Not the end of the adventure
01.08.2009 - 05.08.2009
Yerevan is a very Soviet city, with large buildings in shades beige and grey dominating the streets, which are all surprisingly well kept (around the centre at least), sharp corners and paint still on. The central planning of it shows too, theres a ring road around the centre, with long boulevards going through, dotted with sociaL realist statues. Despite the illusion of a giant soviet city, it is actually very small, this centre ring is only about a kilometer and a half in diameter. There don't seem to be any old buildings there either, and apparently Russian officers visiting Yerevan in the 19th century called the city a "collection of mud huts", Armenians don't seem to build anything out of stone apart from monasteries and the odd caravanserai, and Yerevan's were all demolished to make way for what the Soviet architect decided. It's skyline seems to be changing drastically though, with new deveopment making the city seem like a forest of cranes.
As with Tbilisi, Yerevan has a large statue overlooking it on a hill north of the city, Mother Armenia, defensively holding a sword across her body. It seems Caucasian peoples love mother figures, sort of how Turkic peoples love father figures (Ataturk = Father of Turks, Turkmenbashi = Father of Turkmen). Tbilisi had a Mother Georgia statue, holding a cup of wine for guests and a sword for enemies. The Russians are in on the game too, with the largest of them all at 85m, near Volgograd, holding a massive sword aloft, arm outstretched and shouting. The Azeris, caught in the middle of the mother-father complex, have abstained, perhaps as a mother-father combination statue would be too weird.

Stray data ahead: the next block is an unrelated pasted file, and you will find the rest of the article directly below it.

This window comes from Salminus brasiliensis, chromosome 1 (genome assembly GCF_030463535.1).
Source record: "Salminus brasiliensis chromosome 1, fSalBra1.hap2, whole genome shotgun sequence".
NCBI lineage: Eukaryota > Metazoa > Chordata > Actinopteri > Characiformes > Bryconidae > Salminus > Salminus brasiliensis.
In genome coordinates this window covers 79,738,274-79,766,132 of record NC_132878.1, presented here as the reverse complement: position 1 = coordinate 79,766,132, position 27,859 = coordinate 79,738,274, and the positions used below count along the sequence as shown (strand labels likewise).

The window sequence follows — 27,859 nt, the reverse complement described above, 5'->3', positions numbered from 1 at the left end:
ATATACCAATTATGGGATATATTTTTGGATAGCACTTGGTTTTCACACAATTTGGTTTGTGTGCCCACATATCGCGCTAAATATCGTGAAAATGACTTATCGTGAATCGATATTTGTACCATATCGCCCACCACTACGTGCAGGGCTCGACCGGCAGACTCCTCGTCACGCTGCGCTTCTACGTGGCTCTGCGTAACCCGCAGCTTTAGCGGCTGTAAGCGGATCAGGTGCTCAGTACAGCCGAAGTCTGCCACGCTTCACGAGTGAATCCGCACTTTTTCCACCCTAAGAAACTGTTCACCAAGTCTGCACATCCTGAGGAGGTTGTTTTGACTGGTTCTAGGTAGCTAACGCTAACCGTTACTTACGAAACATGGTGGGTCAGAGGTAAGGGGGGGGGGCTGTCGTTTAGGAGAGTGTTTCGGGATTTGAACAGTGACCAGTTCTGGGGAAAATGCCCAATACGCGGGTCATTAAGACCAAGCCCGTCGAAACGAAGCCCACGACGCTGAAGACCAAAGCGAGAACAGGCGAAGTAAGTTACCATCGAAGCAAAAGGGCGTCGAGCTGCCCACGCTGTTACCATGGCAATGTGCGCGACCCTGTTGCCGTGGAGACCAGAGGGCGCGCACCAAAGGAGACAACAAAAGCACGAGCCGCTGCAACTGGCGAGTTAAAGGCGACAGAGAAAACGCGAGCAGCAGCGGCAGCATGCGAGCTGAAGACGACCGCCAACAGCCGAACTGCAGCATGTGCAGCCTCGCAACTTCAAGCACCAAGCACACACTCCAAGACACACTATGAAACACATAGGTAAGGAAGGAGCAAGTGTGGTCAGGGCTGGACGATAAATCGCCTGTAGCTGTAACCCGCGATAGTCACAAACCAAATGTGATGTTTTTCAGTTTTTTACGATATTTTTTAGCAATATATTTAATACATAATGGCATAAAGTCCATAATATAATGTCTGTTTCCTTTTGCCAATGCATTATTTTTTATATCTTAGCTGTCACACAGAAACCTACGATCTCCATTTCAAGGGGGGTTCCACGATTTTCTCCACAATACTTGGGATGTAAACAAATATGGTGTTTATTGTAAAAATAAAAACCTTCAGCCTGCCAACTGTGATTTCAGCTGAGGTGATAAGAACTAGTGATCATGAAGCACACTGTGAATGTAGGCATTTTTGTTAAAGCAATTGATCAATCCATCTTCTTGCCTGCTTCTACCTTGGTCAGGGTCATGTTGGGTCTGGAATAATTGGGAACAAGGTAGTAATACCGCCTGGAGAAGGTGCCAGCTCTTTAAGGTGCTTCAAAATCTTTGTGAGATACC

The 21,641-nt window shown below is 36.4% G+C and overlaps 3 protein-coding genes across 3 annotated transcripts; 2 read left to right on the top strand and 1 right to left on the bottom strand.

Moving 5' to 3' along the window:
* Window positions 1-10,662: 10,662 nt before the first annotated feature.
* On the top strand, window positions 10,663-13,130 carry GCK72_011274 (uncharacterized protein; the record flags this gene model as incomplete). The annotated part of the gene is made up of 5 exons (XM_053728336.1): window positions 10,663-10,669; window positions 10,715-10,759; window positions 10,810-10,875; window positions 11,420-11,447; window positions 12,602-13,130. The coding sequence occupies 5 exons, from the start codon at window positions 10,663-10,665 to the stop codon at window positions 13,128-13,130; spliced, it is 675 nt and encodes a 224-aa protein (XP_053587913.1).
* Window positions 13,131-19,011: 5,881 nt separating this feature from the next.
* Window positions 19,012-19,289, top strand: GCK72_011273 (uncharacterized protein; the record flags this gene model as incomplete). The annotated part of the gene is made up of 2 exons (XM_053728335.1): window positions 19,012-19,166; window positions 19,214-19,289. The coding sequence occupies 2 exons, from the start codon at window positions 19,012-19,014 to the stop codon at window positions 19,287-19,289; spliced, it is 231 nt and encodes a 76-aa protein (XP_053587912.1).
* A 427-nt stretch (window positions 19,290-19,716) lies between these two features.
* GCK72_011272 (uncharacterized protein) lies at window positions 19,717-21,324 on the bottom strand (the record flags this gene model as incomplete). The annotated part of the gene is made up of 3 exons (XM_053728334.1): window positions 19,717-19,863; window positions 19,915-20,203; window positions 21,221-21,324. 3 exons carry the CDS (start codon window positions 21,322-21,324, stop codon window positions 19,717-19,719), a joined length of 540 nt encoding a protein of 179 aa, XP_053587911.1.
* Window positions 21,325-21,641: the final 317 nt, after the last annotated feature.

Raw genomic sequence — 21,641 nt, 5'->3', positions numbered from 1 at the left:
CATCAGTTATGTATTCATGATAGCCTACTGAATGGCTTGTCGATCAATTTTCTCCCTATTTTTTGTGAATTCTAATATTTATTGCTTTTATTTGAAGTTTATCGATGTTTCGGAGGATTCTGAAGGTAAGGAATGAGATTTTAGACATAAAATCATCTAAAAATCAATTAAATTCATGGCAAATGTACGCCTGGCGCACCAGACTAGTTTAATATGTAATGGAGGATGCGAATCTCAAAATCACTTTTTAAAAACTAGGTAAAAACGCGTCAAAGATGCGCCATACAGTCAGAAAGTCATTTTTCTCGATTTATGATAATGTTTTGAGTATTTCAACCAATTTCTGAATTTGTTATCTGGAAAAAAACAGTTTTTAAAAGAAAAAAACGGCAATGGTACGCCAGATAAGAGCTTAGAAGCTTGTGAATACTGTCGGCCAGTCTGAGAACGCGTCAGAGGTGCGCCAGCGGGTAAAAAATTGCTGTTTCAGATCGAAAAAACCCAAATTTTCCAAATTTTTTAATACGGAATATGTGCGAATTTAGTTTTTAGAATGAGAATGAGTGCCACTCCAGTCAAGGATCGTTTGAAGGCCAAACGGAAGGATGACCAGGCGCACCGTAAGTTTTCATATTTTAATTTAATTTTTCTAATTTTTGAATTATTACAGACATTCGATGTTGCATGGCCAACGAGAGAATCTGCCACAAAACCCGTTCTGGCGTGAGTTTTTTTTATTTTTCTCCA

Most of Armenia's most famous and most visited sights (unsurprisingly churches and monasteries) are scattered around Yerevan, and although we hadn't planned on seeing all of them, our laundry wouldn't be ready till monday so we had an extra day to kill. First on the list was Echmiadzin, Armenia's Vatican, where the head of the oldest chrisian sect resides. Most of the complex is inaccessable to non-Armenian clegy, but the main church is very nice, and by far the most colourful Armenian church we've seen so far, with frescoes decorating the walls, and packed with a large candle lighting brigade. Walking around the small town, we didn't find much else of interest, but met a man who sung us a song, and a woman who wanted who know where the concert was (which one I have no idea) and how much are shoes cost. She did give us a chocolate bar, so I guess shes the good kind of crazy.
Next day (still waiting for laundry, but it had to bedone, seriously) we saw Garni and Geghard, having teamed up with a Mecedonian-Canadian firefighter from our flat-hostel. The first a hellenic temple which is mostly rebuilt, overlooking a nice valley (not much else to add), the latter a church with many acoustically awesome chambers carved into the cliff by which it resides, definitely a 9 out of 10.
We spent a lot of time in Yerevan just walking around, sitting in the many, many cafes that litter the streets and eating shwarmas and trying out wierd Armenian soft drinks (like bright green Feti Cola, Estragon flavour, yum). The cafes and trees lining the streets do give it a slight European feel, but counterbalancing that there were also dogfights in the main central park (by the opera), which were quite entertaining.
As soon as we got our laundry back (I can't stress enough how much it was necessary), we decided to break north and see how far we close we could get to the Georgian border, so that we could cross to Turkey as soon as possible.